There is a lot we can learn from a nameless young man in the Bible who is famously known as the prodigal son according to the story in Luke Chapter 15.
What the young man did is not so uncommon. We are all prodigal. We all do or think of doing something crazy like that at one point or the other. I know many times I have felt like asking God to give me a break.
Those moments of impatience, restlessness, and the recklessness that follows. Sometimes, we walk away in a haste without counting the overall cost of the journey ahead.
Isolation, depletion, and exhaustion
Have you ever thought you had it all figured out only to find out you are running on empty? You thought you had enough in your spiritual tank to last you for a lifetime.
You got some of the goods, so all should be well, right? But you are separated from the Source, and a refill is impossible. What happens very quickly is depletion, malnourishment, and stagnation.
If there is no intervention, the descent continues further to demotion and servitude. This is when things get even more weird. This is where our man began to share meals with pigs. He was desperately scrambling for sustenance. By this time, he was completely out of options. He was in life-changing melt-down.
The right turn
Sometimes, it is easier to bounce back only after hitting rock bottom. The bottom is really a good place to self-reflect because all is still and quite there.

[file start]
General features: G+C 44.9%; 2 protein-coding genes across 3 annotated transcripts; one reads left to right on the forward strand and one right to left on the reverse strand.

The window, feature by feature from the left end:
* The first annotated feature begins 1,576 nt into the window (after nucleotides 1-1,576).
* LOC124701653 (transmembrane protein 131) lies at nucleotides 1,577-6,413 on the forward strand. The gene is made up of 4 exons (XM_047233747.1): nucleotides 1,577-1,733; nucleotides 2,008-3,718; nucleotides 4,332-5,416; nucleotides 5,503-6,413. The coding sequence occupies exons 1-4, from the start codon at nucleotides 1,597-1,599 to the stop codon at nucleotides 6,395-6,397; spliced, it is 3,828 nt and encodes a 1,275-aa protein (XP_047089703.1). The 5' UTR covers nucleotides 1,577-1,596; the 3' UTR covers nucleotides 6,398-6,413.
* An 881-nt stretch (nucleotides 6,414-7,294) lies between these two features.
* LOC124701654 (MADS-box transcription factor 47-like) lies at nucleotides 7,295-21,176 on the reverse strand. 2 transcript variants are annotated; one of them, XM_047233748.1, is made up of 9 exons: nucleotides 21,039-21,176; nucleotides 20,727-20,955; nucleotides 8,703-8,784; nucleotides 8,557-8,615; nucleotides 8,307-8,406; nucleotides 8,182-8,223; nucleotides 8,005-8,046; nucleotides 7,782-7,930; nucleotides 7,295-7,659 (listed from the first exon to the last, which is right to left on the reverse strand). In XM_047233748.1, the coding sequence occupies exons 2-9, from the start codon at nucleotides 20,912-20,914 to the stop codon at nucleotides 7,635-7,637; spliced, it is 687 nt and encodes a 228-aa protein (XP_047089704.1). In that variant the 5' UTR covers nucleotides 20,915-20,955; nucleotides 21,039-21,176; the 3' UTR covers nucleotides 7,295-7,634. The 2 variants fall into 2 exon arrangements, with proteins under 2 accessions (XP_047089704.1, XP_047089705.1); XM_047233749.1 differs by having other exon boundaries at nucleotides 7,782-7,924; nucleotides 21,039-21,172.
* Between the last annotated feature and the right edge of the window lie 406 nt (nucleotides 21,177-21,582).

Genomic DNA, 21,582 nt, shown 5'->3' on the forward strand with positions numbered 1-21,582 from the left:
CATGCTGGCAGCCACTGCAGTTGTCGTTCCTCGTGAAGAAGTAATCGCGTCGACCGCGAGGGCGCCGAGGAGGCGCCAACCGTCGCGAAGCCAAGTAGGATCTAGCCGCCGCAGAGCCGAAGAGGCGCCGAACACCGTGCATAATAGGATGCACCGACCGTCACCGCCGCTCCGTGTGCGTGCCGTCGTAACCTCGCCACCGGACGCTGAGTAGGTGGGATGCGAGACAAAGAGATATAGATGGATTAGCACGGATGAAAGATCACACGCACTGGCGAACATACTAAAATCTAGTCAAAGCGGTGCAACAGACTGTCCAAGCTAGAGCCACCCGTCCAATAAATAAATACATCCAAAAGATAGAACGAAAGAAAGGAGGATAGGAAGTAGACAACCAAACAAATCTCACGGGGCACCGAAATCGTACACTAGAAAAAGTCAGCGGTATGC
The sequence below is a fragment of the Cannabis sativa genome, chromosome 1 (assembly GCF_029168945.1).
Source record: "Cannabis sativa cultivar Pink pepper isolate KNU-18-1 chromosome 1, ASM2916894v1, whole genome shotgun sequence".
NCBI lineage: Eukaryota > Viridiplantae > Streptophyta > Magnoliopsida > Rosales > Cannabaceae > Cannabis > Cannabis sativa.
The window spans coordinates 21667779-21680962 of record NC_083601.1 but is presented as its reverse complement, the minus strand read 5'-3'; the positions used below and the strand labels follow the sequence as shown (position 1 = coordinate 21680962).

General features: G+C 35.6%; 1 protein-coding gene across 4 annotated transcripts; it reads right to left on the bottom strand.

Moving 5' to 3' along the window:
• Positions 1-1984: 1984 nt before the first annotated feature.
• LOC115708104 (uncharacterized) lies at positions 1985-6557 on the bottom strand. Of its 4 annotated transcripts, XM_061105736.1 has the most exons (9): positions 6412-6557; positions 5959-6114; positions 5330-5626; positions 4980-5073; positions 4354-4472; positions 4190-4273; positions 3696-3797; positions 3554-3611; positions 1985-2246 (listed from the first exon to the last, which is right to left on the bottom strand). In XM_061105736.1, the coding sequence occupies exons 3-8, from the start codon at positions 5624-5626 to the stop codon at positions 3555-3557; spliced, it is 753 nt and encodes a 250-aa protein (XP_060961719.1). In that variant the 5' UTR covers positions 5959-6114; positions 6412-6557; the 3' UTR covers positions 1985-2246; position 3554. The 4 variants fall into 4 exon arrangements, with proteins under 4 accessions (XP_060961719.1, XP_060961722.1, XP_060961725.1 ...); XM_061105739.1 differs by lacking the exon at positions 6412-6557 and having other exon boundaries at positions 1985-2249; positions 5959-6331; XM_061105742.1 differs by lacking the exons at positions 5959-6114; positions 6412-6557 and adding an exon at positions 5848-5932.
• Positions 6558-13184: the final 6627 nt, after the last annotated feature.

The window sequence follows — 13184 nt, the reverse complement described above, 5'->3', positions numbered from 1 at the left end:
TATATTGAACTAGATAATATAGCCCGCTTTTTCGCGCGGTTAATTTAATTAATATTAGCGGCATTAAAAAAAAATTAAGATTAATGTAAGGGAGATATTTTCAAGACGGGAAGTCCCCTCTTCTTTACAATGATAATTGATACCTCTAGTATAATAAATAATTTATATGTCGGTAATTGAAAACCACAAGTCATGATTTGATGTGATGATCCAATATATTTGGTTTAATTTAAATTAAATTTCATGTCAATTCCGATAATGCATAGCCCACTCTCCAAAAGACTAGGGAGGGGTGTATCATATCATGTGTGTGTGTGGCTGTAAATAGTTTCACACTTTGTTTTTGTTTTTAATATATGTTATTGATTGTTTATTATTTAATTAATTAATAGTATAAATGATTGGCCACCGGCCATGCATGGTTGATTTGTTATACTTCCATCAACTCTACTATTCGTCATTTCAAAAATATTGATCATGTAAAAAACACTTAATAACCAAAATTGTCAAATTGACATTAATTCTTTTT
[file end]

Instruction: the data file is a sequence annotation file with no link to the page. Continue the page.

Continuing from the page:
People sink deeper when they don't press pause at some point to reflect. It takes realisation and honesty to turn back when you are lost. But it takes some level of wisdom to know that it is safer to turn back than to keep going in a wrong direction.
By the time our man started sharing meals with pigs, he knew something had to change.
Return and restoration
The good news is that the young man didn't need to worry about what the father would do to him. He only needed to find his way back home. Restoration was already waiting for him. The father was eager to have him back. His life was more valuable to the father than anything else. The father placed greater value on his place in the family than whatever he had lost. A son that was counted as lost or dead was back home. That gladdened the heart of the father and was cause for a great celebration.
So, what now?
This story is not so much about the drama of running off with a share of the family estate. When it comes to relationship with God, there are just too many things (material and immaterial) that are pulling people away in different directions. It doesn't matter where you are in your own journey, there is hope. You may be feeling so lost right now, or maybe you think you have gone too far. There is certainly a way back home.
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